Post Traumatic Stress

iStock_000000129155XSmallPeople respond to traumatic events in their own way and according to their individual coping skills and available support systems. Research on the impact of trauma on various populations indicates that the great majority of those not immediately and personally affected by a terrible tragedy sustain no lasting damage. Most of those involved in witnessing or being a part of devastating events are able, in the long term, to find ways of going on with their lives with little change in their capacity to love, trust, and have hope for their future.

People can develop PTSD when, out of necessity, they react to and survive traumatic events by emotionally blocking them during and after the trauma. This allows the experience to dominate how they organize their lives and causes them to perceive most subsequent stressful life events in the light of their prior trauma. Focusing on the past in this way gradually robs their lives of meaning and pleasure.

The severity of the impact of trauma depends on the age and development of the person and the source of the trauma i.e. whether the trauma was relational and/or involved  a close other, a natural disaster, war, or by a person outside of the family.

It is important to note that people can be affected by trauma and not be diagnosed with PTSD.  A diagnosis does not necessarily legitimize a traumatic experience.  People can experience a traumatic event and have it significantly disrupt their lives and never officially receive a diagnosis of PTSD.

The diagnosis of PTSD usually focuses on four elements:

Negative Cognitions & Mood

This could include various feelings such as:
  • persistent and distorted sense of blame toward self and others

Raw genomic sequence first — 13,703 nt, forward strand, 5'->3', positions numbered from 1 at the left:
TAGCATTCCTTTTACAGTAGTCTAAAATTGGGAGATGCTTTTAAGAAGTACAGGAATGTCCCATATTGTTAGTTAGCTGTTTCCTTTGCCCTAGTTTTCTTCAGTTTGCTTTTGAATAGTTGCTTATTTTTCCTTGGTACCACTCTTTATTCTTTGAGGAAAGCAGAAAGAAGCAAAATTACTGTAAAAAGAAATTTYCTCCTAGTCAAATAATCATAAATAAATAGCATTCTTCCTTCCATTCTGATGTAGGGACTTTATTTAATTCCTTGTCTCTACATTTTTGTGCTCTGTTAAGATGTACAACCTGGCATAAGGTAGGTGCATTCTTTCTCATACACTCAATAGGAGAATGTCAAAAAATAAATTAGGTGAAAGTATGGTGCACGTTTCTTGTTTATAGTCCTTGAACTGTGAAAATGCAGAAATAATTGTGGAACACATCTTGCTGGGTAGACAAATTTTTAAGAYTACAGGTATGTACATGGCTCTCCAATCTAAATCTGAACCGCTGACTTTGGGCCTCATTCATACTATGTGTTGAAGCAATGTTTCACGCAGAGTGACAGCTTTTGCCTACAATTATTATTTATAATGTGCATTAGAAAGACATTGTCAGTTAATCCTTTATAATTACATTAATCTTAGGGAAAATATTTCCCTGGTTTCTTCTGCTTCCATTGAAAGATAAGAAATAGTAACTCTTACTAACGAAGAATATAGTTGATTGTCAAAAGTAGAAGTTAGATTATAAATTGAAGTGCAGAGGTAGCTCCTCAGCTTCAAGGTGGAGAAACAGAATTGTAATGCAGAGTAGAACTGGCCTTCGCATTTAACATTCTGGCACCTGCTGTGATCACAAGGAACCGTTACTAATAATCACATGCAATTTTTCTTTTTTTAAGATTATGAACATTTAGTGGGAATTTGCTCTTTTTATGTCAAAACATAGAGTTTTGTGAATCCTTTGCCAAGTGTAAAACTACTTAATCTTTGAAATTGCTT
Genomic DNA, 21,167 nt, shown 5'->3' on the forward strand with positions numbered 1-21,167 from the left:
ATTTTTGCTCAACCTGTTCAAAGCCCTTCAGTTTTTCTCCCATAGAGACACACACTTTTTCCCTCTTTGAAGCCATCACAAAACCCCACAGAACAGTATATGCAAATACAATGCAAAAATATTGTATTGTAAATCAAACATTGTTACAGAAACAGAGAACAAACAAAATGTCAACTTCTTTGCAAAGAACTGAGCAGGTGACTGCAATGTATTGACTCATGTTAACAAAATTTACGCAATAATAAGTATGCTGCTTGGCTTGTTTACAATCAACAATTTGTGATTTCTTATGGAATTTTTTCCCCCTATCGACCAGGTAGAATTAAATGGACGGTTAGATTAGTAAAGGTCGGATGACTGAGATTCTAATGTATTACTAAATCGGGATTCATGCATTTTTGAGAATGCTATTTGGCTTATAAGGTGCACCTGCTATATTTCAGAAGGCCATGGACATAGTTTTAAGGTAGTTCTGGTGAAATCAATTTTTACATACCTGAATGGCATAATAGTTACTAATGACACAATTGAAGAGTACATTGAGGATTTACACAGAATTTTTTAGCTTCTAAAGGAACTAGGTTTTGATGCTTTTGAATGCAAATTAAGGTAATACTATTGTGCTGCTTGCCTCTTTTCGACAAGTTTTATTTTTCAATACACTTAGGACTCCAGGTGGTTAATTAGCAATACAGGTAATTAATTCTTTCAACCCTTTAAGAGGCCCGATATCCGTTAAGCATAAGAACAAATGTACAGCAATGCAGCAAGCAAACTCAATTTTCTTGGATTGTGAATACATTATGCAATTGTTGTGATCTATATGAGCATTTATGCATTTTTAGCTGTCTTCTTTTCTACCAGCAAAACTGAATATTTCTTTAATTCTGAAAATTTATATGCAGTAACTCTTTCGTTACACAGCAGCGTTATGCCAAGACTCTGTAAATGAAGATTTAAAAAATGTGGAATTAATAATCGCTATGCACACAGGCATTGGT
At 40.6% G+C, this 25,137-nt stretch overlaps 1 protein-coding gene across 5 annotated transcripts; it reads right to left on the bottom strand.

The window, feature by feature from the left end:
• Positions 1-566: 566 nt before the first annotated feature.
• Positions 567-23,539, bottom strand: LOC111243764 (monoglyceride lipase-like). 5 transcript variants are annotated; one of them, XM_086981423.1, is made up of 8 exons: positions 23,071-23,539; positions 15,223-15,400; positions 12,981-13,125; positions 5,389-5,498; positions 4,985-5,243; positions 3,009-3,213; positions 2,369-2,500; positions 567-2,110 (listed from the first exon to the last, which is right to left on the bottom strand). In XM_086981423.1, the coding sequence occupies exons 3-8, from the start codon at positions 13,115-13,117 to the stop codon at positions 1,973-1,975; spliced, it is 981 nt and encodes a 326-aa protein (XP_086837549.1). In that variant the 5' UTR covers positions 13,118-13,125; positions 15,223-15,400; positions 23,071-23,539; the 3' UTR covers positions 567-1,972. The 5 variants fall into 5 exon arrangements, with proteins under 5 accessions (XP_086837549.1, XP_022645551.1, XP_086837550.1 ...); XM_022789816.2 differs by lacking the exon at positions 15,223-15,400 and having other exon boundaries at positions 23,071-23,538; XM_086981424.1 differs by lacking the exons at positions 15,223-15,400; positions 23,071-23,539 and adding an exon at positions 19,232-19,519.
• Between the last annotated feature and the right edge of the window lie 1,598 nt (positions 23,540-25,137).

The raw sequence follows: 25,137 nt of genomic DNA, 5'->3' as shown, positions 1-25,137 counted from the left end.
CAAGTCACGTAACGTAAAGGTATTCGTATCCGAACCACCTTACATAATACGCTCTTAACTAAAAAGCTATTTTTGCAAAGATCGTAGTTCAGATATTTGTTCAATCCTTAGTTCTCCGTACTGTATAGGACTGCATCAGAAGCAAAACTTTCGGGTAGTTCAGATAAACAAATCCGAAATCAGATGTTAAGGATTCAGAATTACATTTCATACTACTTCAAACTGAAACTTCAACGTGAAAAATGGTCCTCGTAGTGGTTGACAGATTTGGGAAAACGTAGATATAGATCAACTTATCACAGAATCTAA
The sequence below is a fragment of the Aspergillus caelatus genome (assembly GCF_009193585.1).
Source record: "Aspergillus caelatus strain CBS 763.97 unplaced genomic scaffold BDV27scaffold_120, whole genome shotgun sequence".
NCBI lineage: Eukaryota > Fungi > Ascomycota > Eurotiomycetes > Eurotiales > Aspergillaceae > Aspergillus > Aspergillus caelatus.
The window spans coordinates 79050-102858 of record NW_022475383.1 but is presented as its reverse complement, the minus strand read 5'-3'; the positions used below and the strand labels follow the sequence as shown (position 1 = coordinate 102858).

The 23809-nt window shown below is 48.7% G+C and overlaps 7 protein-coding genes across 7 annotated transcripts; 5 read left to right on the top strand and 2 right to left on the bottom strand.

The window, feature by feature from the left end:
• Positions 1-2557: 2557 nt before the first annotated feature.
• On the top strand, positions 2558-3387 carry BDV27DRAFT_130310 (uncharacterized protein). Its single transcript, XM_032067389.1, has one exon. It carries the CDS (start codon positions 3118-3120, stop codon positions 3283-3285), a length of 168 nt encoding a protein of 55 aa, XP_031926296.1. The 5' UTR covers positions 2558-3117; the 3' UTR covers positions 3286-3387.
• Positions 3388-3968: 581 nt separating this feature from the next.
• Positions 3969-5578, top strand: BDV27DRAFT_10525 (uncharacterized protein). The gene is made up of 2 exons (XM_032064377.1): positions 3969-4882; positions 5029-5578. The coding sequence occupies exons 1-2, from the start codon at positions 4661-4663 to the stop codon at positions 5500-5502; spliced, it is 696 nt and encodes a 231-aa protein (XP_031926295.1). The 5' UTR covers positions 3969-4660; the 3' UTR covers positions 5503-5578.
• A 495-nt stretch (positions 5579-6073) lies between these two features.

• estrangement from others
  • diminished activities
  • an inability to remember key aspects of the event.

Pattern of Increased Arousal

A pattern of increased arousal as expressed by hyper vigilance, irritability, memory and concentration problems, sleep disturbances, and an exaggerated startle response. Hyper arousal causes traumatized people to become easily distressed by minor irritations. Their perceptions confuse the present and traumatic past, such that traumatized people react to many ordinary frustrations as if they were traumatic events.

Avoidance of Reminders

Avoidance of reminders of the trauma, as well as emotional numbing or detachment. This is associated with an inability to experience pleasure and with a general withdrawal from engagement with life.

Repeated Reliving of Memories

The repeated reliving of memories of the traumatic experience in images, smells, sounds, and physical sensations. These are usually accompanied by extreme physiological states, as well as psychological stress that may include trembling, crying, fear, rage, confusion, or paralysis – all which lead can lead to self-blame.

The core issue of PTSD is that certain sensations or emotions related to traumatic experiences are dissociated, keep returning, and do not fade with time. People with PTSD seem unable to put an event behind them and minimize its impact. They may not realize that their present intense feelings are related to the past, so they may blame their present surroundings for the way they feel.

PTSD can be placed on a continuum from minimal traumatic impact to moderate effects, to high or complex PTSD that includes additional symptoms associated with severe long-term childhood trauma, i.e., sexual and physical abuse, residential school experience.

The more prolonged the trauma and the more interpersonal in nature, the more severe the impact will be.

Suggested readings:

8 Keys to Safe Trauma Recovery, Babette Rothschild

Waking the Tiger, Peter Levine

Trauma Essentials, Babette Rothschild

Treatment of Complex Trauma: A Sequenced, Relationship-Based Approach, Christine A. Courtois and Julian D. Ford

Seeking Safety: A Treatment Manual for PTSD and Substance Abuse, Lisa M. Najavits

Trauma and Recovery, Judith Herman

Principles of Trauma Therapy: A Guide to Symptoms, Evaluation and Treatment, John N. Briere and Catherine Scott

Begin your path to recovery at Trauma Recovery

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